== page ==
NEW YORK (GenomeWeb News) — Officials in Peoria, Ariz., Tuesday agreed to commit $200,000 over two years to a partnership focused on commercializing life-sciences discoveries, with the city set to work with Translational Genomics Research Institute and possibly other partners.
Peoria's City Council on Tuesday committed $200,000 over two years to the International Bioscience Commercialization Consortium — as well as an in-kind donation of 10,000 square feet of office and lab space for a global headquarters within the Phoenix suburb, at a location yet to be decided. The council voted 6-0, with one member absent, following a brief discussion.
"This is an opportunity to leverage some federal grant monies that are available, to bring that opportunity here to Peoria, and to create a foundation from which we can start to grow our bioscience presence," Scott Whyte, Peoria's economic development services director, told the council.
In a report distributed to City Council members before the meeting, the IBCC described itself as a joint partnership involving TGen, the Van Andel Reseach Institute, and the Thunderbird School of Global Management in Glendale, Ariz. The consortium said it was "currently applying for" a $1 million i6 Challenge grant from the US Economic Development Administration.
A TGen spokesman told GenomeWeb Daily News no grant application had been submitted, and that the partners that will comprise the consortium and other details remain to be finalized. Galen Perry, TGen's vice president for marketing and communications, said Peoria's approval of city funding for IBCC will allow TGen to start working with partners to flesh out who will be part of the consortium, what it wants to do, and what funding it will need to carry out its activities.
"We sort of roughed out some things, but nothing is set in stone," Perry said. "We don't know what the final grant is going to look like." He described the consortium as being in a "very conceptual" stage.
In the eight-page report, the consortium said it will work with startups to help them commercialize bioscience discoveries that require additional technologies from other institutions to generate value that exceeds the risk of commercializing them — and thus escape the proverbial "valley of death."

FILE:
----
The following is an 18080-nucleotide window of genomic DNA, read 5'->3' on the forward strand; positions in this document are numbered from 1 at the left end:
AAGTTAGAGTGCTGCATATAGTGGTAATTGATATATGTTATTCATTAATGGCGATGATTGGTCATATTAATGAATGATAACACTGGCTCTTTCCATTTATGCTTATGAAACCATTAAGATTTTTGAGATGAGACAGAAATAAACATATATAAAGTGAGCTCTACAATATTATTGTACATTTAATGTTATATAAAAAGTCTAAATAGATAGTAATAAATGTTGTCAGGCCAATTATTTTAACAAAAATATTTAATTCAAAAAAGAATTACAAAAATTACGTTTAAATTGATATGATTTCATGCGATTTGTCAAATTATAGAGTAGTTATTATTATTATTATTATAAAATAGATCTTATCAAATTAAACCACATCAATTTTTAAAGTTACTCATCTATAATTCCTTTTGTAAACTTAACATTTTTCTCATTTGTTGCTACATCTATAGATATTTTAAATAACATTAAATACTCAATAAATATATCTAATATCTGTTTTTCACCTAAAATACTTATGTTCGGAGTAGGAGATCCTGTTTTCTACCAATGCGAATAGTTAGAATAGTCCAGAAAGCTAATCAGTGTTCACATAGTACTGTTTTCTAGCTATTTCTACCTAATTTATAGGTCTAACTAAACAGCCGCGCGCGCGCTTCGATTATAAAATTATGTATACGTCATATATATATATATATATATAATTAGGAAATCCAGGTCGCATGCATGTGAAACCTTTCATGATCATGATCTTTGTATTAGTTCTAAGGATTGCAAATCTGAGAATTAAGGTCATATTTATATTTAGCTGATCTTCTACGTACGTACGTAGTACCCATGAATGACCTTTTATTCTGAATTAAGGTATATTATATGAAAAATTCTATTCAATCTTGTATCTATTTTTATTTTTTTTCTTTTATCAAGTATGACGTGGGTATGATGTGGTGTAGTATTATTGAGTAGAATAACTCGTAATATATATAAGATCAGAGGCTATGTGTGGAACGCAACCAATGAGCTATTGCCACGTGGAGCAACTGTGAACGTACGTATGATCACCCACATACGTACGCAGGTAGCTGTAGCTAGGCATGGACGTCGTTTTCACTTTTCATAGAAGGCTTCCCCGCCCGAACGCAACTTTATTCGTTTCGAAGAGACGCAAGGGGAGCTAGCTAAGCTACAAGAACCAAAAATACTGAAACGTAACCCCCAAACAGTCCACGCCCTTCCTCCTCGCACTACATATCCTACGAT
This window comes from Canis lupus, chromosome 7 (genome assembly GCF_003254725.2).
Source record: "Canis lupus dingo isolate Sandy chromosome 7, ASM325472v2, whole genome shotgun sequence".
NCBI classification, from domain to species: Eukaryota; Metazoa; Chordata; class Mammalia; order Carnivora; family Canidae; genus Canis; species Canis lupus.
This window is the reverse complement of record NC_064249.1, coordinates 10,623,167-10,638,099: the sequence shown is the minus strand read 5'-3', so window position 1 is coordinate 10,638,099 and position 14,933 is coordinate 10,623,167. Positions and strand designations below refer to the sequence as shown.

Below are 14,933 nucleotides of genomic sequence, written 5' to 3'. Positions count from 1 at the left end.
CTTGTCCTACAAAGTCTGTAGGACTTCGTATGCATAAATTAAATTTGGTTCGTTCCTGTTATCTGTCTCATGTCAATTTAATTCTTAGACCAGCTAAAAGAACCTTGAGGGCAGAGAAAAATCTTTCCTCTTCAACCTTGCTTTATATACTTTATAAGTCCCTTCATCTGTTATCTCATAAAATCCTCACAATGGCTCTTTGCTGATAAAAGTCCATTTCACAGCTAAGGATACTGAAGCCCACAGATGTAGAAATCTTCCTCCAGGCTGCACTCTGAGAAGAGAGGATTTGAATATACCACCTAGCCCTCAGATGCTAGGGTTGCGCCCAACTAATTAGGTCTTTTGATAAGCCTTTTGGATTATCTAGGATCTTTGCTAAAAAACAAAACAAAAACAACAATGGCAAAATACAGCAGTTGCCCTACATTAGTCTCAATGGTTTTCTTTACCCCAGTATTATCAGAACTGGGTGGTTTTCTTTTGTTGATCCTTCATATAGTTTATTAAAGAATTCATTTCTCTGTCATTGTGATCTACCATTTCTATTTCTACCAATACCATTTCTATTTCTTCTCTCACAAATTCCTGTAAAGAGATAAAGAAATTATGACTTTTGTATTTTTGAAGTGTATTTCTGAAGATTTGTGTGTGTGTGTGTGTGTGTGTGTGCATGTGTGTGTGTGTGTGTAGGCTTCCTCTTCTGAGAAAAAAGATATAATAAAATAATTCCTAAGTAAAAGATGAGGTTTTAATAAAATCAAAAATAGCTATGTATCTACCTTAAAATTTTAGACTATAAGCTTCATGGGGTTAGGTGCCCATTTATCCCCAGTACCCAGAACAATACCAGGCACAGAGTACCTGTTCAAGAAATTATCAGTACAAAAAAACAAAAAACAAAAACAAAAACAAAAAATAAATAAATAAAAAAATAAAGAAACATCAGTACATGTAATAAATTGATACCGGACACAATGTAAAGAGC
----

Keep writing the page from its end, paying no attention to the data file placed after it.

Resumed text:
The i6 Challenge grant program is designed to accelerate technology commercialization and new venture formation, and would require an even match by one or more partners. EDA guidelines allow among eligible applicants for the grant a "public or private non-profit organization or association acting in cooperation with officials of a political subdivision of a State."
"Applicants are also expected to leverage regional strengths, capabilities, and competitive advantages. Furthermore, they are expected to identify a real or persistent problem or an
unaddressed opportunity with a sense of urgency, cultivate strong public-private partnerships, provide a credible plan to access resources, demonstrate how the effort will be sustained, and bring together a well-qualified team and partners," the agency stated.
According to the report, IBCC said its resources for startups will include:
• The expertise of TGen and VARI, which over the past year have hammered out an alliance combining VARI's basic research knowledge with TGen's translational genomics and analysis capabilities to further studies of diseases such as cancer, neurological disorders, diabetes, and infectious diseases.
• Current and former industry executives, who will be tapped by the institutes and Thunderbird to assess the commercial potential of new technologies; and in some cases serve as advisors and managers.
• Access to the business development roadmaps of life sciences companies, with the goal of quickly identifying partners for a new technology, and positioning it as a "solution" that meets their needs.
• Graduate and post-doctoral students from TGen and Thunderbird interested in working with the consortium who "are willing to provide their labor at a fraction of its market value."
• Multiple sources of capital, including angel, venture capital, and private equity investor networks established by TGen and Thunderbird; as well as sponsorships and memberships from academic institutions, corporations, law firms, and others.
The consortium said it will use a nonexclusive, nonprofit model intended to advance new technologies regardless of origin, as well as avoid concerns about making the most lucrative deals.
The council agreed to obtain the $200,000 for the consortium from the city's half-cent sales tax. According to the city's budget for the 2011 fiscal year that began July 1, Peoria estimated it will generate just over $14 million from the tax, which accounts for 4 percent of the city's total projected revenues.
"It is anticipated that when the grant expires, the IBCC global headquarters would remain in Peoria and that it would not require any further cash contributions and it would generate sufficient revenue to be fully self sustaining within the first three to four years post grant," the consortium wrote in its report, adding, "This is a conservative timeline and could be accelerated depending on the international response to the program."
Arizona's local governments are not allowed to subsidize private entities under the state Constitution's "gift clause." But state courts have allowed the practice when governments making such payments have done so for a public purpose, and have received in return a direct benefit that "is not so inequitable and unreasonable that it amounts to an abuse of discretion, thus providing a subsidy to the private entity," according to a 1984 case, Wistuber v. Paradise Valley Unified School District, that set the precedent for how Arizona courts assess whether payments are illegal subsidies.